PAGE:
Shakshuka is one of those dishes that poses as a recipe, when in fact, it is more of an assemblage of pantry staples disguised as a hug in food form. Iterations of Shakshuka can be found all over the world, with more or less ingredients. I prefer to keep mine as simple as possible, and this becomes a welcomed preference especially when you have very little in your pantry to begin with. This recipe serves one, very happily, so naturally just increase the ingredients according to how many hungry mouths you wish you please. A crowd pleaser for sure, this dish feels luxurious even though it’s made of the humblest of ingredients with very little effort needed to prepare. As with all things in life, timing is everything, so be sure to keep a close eye on those eggs to prevent them from overcooking.
1/2 white onion, sliced thinly (reserve a small amount for garnish)
2 to 3 garlic cloves, peeled
2 teaspoons tomato paste
1 whole fresh tomato, roughly chopped
Fine black pepper
2 fresh farms eggs
A pinch of fresh coriander/parsley, roughly chopped
1/2 tablespoon tahini paste
In a shallow pan that has a lid, sweat the sliced onion and garlic until just translucent with a pinch of salt. Remember to keep a small amount of onion aside for the final step.
Dust an even layer of each spice over the onions & garlic. You can use as little or as much as you want. I prefer to keep the flavours more subtle. Let the spices bloom in the oil, becoming fragrant. Once you can smell the spices perfuming your kitchen, add the tomato paste and cook it out for 2 - 3 minutes.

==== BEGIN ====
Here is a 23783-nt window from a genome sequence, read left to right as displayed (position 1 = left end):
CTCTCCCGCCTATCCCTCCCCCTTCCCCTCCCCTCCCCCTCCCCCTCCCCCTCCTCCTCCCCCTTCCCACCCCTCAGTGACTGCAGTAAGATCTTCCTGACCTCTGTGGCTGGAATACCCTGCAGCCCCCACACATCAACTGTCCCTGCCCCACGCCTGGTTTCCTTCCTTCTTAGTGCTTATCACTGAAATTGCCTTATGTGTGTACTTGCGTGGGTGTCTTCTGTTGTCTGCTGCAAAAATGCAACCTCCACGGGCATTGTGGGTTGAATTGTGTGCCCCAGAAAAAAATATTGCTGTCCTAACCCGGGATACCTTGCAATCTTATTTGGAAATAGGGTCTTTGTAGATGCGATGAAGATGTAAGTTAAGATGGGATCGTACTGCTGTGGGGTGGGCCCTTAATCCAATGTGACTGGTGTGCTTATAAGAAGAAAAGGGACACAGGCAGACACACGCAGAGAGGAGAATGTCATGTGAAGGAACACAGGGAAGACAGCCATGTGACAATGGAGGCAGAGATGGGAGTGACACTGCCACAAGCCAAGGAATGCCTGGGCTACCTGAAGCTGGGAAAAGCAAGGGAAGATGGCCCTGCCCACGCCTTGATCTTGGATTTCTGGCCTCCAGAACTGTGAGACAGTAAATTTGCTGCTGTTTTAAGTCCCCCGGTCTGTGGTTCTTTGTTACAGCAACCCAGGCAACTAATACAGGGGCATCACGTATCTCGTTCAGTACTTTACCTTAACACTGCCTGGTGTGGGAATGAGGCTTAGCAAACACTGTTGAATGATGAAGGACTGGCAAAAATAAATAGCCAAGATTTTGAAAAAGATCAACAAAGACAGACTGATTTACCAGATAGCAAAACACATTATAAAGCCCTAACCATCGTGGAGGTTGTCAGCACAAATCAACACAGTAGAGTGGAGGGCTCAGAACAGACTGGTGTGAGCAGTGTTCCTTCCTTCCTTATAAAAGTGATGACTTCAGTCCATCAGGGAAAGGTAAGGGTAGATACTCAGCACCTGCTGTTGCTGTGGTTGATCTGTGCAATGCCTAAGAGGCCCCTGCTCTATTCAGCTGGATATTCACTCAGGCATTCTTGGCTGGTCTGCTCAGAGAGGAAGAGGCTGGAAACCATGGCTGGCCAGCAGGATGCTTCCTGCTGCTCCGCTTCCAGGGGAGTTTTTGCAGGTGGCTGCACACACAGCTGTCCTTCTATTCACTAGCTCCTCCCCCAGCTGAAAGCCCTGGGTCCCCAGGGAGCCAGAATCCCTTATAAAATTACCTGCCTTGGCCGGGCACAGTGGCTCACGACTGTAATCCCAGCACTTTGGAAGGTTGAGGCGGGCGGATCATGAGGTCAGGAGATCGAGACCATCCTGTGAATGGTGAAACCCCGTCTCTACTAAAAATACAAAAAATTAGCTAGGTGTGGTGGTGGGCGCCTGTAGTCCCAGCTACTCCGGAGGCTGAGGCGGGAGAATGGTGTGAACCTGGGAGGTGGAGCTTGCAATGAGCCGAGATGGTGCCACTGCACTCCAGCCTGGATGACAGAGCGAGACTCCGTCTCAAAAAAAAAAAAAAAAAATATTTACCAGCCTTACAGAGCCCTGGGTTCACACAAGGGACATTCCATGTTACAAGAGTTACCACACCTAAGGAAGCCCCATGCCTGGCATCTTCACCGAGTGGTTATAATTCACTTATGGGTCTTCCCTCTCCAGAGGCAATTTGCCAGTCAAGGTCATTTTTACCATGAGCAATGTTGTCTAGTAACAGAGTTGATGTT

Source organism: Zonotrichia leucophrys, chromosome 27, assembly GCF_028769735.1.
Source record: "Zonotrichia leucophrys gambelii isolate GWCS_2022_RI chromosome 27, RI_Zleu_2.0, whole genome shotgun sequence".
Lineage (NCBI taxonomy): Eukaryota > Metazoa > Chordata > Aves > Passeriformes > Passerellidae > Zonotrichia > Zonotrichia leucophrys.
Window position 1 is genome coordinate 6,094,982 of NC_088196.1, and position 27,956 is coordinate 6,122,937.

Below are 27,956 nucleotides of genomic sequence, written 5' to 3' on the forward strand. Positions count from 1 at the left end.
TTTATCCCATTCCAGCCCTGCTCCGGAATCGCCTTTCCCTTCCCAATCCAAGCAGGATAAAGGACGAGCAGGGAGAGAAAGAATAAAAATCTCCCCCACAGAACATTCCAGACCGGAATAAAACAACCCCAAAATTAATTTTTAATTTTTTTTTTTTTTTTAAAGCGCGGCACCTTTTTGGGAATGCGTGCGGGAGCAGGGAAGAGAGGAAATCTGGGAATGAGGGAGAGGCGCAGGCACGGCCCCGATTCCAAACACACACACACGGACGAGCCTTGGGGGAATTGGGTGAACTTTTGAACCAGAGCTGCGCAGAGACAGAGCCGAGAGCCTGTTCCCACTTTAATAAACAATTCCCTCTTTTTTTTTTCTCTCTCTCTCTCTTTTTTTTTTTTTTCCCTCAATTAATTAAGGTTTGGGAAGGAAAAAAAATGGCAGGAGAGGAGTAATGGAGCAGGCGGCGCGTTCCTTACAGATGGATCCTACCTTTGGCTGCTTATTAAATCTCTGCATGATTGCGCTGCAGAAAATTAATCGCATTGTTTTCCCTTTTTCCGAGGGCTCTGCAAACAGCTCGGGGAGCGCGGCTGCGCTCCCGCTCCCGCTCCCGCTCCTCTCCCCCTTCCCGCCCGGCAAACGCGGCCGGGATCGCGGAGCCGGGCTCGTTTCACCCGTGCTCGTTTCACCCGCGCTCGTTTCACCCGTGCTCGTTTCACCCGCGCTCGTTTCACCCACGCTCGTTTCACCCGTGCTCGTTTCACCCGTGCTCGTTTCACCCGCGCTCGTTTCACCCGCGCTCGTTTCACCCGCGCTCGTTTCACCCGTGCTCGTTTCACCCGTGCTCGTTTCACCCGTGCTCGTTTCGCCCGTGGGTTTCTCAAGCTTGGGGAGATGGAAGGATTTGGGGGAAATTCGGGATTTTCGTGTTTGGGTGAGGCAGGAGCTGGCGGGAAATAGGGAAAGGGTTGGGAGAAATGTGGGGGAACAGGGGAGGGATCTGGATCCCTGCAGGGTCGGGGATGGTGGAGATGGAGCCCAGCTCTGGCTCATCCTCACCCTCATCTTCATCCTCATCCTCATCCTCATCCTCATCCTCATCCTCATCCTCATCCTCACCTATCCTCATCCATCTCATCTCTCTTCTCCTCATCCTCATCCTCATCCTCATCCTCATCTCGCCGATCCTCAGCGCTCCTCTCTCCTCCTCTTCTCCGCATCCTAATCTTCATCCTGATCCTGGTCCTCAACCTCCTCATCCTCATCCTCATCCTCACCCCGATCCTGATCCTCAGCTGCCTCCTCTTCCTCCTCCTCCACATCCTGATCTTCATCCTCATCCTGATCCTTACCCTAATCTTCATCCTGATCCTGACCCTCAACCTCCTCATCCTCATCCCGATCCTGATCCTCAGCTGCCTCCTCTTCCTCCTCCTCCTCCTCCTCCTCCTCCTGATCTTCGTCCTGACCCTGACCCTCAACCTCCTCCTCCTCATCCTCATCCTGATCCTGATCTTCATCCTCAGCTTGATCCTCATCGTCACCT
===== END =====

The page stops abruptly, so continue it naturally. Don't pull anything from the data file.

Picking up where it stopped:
Add the chopped fresh tomato chunks and mix into the rest of the ingredients. Add a splash of water and bring the mixture to a gentle simmer. Place the lid on ajar, and simmer for 2 - 3 minutes. The tomato should be cooked through but still holding it’s shape.
In a small bowl, whisk your tahini with water, drop by drop until you have the consistency of pouring cream. Season with salt and honey. The honey will really help balance the earthiness of the tahini and the salt will make it come alive, so to speak. Gosh, I’m dramatic! Set aside.
Back to the shakshuka; turn the heat off. Crack your two eggs into the pan, scatter over the remaining onion and chopped parsley/coriander leaves. (if you are cooking for a crowd, I would crack all the eggs into a bowl, gently dropping them into the pan one by one to save time)
Turn the heat back up the lowest setting and cover with the lid. Keep an eye on your eggs, you want the egg whites to be perfectly set while the yowls remain gooey and runny. It should take around 5 minutes.
Serve immediately drizzled with tahini and your choice of toast, should you wish.